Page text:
A minimalist and platform-agnostic interactive/real-time raytracer.
Strong emphasis on simplicity, ease of use and almost no setup to get started with.
Written in plain C and can be complied in either C or C++.
This project extends SlimEngine.
Optional GPU support using CUDA: The same code is cross-compiled (no CUDA libraries used).
The platform layer only uses operating-system headers (no standard library used).
The application layer itself (non-CUDA) has no dependencies, apart from the standard math header.
It is just a library that the platform layer uses - it has no knowledge of the platform.
More details on this architecture here.
All features of SlimEngine are available here as well.
Additional features include raytracing facilities:
- Point lights: Can be moved around and scaled (changing their light intensity)
- Shapes: Spheres, Boxes, Tetrahedra with UV-based transparency
- Materials: Lambert, Blinn, Phong with controllable shininess
- Materials: Reflective or Refractive with controllable trace-depth
- Materials: Emissive quads can be used as rectangular area lights
- Meshes: Transformable and can have smooth shading using vertex normal interpolation
- Render Modes: Beauty, Depth, Normals, UVs and acceleration structures
Acceleration structures can be overlayed showing how they update dynamically.
The scene's BVH is re-built any time a primitive is moved or transformed.
The screen space bounds (SSB) also update when the camera changes.
- XPU Modes: CPU vs. GPU (CUDA)
Compiling using CUDA allows for toggling between rendering on the CPU or the GPU.
SlimTracin does not come with any GUI functionality at this point.
Some example apps have an optional HUD (heads up display) that shows additional information.
It can be toggled on or off using the
All examples are interactive using SlimEngine's facilities having 2 interaction modes:
- FPS navigation (WASD + mouse look + zooming)
- DCC application (default)
Double clicking the
left mouse button anywhere within the window toggles between these 2 modes.
Entering FPS mode captures the mouse movement for the window and hides the cursor.
Navigation is then as in a typical first-person game (plus lateral movement and zooming):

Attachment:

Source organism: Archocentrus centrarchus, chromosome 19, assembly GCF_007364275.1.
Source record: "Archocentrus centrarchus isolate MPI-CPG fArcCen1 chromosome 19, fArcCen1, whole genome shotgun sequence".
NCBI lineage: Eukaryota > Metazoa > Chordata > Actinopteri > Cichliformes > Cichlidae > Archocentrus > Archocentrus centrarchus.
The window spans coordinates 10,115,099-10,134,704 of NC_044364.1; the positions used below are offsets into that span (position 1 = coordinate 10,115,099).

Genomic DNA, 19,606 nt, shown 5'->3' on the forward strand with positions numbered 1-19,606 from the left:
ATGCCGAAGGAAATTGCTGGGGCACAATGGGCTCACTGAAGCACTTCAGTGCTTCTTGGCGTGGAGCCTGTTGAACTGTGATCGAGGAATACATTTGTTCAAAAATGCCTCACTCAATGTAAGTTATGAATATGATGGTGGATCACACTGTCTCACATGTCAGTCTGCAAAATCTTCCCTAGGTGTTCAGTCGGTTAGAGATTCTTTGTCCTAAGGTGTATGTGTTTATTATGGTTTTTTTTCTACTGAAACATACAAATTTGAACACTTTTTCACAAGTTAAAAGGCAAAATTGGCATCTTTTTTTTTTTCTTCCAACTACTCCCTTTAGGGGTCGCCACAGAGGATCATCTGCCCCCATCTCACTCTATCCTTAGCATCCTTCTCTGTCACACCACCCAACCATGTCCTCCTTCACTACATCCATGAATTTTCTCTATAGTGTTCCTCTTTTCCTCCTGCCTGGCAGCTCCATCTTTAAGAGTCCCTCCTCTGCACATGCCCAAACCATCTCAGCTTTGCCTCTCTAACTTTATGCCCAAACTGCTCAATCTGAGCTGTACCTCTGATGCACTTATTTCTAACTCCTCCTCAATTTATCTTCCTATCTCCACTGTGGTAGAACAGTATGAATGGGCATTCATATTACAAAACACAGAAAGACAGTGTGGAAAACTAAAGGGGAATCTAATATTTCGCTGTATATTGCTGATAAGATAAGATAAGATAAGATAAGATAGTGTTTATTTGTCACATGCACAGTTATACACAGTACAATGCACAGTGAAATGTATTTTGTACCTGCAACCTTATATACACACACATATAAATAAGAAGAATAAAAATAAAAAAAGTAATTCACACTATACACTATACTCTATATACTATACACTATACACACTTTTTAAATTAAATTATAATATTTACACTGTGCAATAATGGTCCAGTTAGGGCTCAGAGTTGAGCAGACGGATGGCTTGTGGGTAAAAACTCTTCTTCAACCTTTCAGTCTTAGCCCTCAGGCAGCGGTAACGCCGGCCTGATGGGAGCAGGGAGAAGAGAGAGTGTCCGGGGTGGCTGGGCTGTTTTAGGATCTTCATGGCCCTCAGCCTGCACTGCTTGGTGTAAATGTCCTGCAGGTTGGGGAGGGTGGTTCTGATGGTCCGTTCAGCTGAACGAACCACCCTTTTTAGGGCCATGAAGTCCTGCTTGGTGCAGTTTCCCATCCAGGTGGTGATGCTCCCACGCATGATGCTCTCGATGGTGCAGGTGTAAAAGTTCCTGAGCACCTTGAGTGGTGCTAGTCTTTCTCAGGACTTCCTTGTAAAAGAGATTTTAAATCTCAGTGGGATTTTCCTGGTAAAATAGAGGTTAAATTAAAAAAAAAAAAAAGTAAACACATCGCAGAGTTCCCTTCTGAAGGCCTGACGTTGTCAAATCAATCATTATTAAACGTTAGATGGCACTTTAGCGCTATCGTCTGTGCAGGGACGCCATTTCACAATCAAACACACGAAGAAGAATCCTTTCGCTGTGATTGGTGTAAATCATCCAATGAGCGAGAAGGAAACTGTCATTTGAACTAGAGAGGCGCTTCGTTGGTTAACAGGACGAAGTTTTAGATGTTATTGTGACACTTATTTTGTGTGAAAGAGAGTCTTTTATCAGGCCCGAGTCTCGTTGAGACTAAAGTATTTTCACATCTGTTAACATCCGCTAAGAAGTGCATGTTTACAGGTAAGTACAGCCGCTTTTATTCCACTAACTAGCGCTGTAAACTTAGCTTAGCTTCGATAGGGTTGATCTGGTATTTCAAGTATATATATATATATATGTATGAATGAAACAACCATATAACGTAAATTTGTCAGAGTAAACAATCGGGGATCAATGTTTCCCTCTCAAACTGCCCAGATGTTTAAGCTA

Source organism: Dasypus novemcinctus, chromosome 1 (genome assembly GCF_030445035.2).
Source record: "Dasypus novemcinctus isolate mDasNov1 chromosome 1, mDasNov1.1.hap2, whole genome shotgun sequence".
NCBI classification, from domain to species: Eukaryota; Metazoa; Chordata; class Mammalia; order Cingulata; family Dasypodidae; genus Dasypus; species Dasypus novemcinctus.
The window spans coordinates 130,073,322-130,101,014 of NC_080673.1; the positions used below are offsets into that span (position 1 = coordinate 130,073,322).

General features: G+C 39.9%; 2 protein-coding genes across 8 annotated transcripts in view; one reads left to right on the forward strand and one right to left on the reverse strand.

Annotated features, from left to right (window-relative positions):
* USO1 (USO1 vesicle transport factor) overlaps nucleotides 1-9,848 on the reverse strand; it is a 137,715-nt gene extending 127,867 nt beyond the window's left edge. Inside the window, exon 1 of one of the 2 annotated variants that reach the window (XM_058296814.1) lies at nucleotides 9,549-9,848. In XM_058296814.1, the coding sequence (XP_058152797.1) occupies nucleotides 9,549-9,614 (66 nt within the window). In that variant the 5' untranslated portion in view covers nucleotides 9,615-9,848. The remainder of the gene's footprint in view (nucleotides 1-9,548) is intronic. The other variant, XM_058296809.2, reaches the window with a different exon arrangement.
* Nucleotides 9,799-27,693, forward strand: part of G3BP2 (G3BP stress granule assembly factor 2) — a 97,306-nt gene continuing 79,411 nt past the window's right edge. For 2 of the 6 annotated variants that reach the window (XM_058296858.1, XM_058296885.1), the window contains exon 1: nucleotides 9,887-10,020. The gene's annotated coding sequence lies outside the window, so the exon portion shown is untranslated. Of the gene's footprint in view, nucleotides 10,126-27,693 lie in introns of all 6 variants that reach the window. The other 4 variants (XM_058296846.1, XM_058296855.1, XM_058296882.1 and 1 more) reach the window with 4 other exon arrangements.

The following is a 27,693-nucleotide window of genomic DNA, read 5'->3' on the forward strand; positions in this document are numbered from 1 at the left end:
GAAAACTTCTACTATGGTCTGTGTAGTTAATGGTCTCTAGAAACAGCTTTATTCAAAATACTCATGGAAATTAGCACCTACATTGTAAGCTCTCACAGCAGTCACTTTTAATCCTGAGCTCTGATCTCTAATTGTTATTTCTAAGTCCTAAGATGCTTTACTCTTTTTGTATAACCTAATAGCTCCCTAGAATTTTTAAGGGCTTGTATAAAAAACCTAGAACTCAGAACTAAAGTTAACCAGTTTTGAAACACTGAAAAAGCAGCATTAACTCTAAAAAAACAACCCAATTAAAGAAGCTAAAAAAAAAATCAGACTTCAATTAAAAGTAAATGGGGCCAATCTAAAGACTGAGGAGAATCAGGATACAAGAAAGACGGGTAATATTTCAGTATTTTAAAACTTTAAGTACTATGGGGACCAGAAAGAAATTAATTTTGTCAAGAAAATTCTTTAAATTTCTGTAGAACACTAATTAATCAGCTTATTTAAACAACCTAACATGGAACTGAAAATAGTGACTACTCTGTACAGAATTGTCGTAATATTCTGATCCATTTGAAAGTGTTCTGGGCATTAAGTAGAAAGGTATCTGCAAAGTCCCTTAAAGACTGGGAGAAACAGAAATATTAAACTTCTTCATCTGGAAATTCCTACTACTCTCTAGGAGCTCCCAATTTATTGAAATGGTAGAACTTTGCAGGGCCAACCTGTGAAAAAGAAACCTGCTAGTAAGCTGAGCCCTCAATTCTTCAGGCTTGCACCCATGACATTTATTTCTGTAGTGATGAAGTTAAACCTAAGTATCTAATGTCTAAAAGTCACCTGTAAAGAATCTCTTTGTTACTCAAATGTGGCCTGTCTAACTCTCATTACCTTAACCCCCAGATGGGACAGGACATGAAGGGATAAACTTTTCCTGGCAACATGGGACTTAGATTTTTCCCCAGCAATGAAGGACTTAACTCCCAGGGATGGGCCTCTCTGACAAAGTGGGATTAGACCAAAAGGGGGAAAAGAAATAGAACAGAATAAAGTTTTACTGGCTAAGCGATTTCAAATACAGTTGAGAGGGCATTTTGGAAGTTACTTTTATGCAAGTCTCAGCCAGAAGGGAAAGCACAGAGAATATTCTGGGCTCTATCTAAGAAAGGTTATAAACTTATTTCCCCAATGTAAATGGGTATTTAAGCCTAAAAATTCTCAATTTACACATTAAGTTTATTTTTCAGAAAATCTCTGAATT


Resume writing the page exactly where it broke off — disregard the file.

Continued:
mouse to freely look around (even if the cursor would leave the window border)
mouse wheel to zoom in and out (changes the field of view of the perspective)
W to move forward
S to move backward
A to move left
D to move right
R to move up
F to move down
Exit this mode by double clicking the
left mouse button.
The default interaction mode is similar to a typical DCC application (i.e: Maya):
The mouse is not captured to the window and the cursor is visible.
right mouse button and dragging the mouse orbits the camera around a target.
middle mouse button and dragging the mouse pans the camera (left, right, up and down).
mouse wheel dollys the camera forward and backward.
left mouse button selects an object in the scene that is under the cursor.
left mouse button while hovering an object and then dragging the mouse,
moves the object parallel to the screen.
alt highlights the currently selecte object by drawing a bounding box around it.
alt is still held, if the cursor hovers the selected object's bounding box,
mouse interaction transforms the object along the plane of the bounding box that the cursor hovers on:
left mouse button and dragging the mouse moves the object.
right mouse button and dragging the mouse rotates the object.
middle mouse button and dragging the mouse scales the object.
mouse wheel interaction is disabled while
alt is held)
In some examples, further interaction is enabled while holding
mouse wheel as a virtual "slider":
shift and scrolling the
mouse wheel cycles the assigned material for the selected object.
ctrl and scrolling the
mouse wheel increases or decreases the trace-depth*
(how many times rays are allowed to bounce around between reflective or refractive objects)